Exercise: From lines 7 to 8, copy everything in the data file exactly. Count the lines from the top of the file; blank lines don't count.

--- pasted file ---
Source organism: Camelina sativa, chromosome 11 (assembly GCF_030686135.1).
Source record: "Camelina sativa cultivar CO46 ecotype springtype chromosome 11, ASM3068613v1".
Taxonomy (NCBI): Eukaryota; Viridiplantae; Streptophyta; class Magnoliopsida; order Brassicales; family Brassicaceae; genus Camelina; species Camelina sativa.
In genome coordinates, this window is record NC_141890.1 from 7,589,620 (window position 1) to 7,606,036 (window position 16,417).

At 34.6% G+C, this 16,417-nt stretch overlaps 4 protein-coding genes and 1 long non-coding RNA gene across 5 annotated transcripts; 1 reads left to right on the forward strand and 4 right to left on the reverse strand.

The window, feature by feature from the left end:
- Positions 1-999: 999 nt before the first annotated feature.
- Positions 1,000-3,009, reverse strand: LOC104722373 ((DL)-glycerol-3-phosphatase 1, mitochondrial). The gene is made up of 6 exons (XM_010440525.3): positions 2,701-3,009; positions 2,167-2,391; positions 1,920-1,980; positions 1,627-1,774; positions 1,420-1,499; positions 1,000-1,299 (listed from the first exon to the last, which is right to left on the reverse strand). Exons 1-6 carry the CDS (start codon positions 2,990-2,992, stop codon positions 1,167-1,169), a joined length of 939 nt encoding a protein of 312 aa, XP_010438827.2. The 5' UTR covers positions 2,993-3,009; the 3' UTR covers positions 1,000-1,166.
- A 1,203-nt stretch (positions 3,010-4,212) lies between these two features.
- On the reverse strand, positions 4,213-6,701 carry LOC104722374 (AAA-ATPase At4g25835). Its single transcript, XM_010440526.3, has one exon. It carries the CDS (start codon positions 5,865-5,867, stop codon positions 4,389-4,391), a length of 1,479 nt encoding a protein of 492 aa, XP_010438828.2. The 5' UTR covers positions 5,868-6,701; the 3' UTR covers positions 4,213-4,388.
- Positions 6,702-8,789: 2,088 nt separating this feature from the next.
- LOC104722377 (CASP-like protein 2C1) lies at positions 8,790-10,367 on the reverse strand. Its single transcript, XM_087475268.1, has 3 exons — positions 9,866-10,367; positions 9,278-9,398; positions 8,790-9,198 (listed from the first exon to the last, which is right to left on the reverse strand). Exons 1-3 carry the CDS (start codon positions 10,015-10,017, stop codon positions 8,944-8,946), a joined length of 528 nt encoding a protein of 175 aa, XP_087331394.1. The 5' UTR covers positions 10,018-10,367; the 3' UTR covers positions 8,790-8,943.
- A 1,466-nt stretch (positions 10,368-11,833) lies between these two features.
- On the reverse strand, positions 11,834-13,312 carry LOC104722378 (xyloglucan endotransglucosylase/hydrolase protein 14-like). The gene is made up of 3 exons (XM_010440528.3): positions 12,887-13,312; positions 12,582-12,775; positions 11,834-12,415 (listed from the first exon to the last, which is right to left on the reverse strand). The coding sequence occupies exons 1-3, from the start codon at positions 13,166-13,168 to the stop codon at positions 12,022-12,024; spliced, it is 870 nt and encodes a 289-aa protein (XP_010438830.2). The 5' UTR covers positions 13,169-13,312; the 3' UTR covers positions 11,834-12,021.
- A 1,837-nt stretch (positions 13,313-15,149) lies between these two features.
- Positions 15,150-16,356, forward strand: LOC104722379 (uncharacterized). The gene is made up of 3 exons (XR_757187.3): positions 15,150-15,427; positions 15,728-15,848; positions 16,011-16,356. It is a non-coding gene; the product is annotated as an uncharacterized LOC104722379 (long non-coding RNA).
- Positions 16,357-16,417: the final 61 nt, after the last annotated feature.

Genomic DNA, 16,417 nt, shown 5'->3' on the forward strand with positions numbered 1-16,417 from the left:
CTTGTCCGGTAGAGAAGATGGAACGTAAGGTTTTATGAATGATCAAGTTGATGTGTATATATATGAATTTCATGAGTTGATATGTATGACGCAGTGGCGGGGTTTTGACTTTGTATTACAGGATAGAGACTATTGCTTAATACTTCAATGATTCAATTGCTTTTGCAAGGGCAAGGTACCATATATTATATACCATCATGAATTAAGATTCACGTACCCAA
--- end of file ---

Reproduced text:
- Positions 1-999: 999 nt before the first annotated feature.
- Positions 1,000-3,009, reverse strand: LOC104722373 ((DL)-glycerol-3-phosphatase 1, mitochondrial). The gene is made up of 6 exons (XM_010440525.3): positions 2,701-3,009; positions 2,167-2,391; positions 1,920-1,980; positions 1,627-1,774; positions 1,420-1,499; positions 1,000-1,299 (listed from the first exon to the last, which is right to left on the reverse strand). Exons 1-6 carry the CDS (start codon positions 2,990-2,992, stop codon positions 1,167-1,169), a joined length of 939 nt encoding a protein of 312 aa, XP_010438827.2. The 5' UTR covers positions 2,993-3,009; the 3' UTR covers positions 1,000-1,166.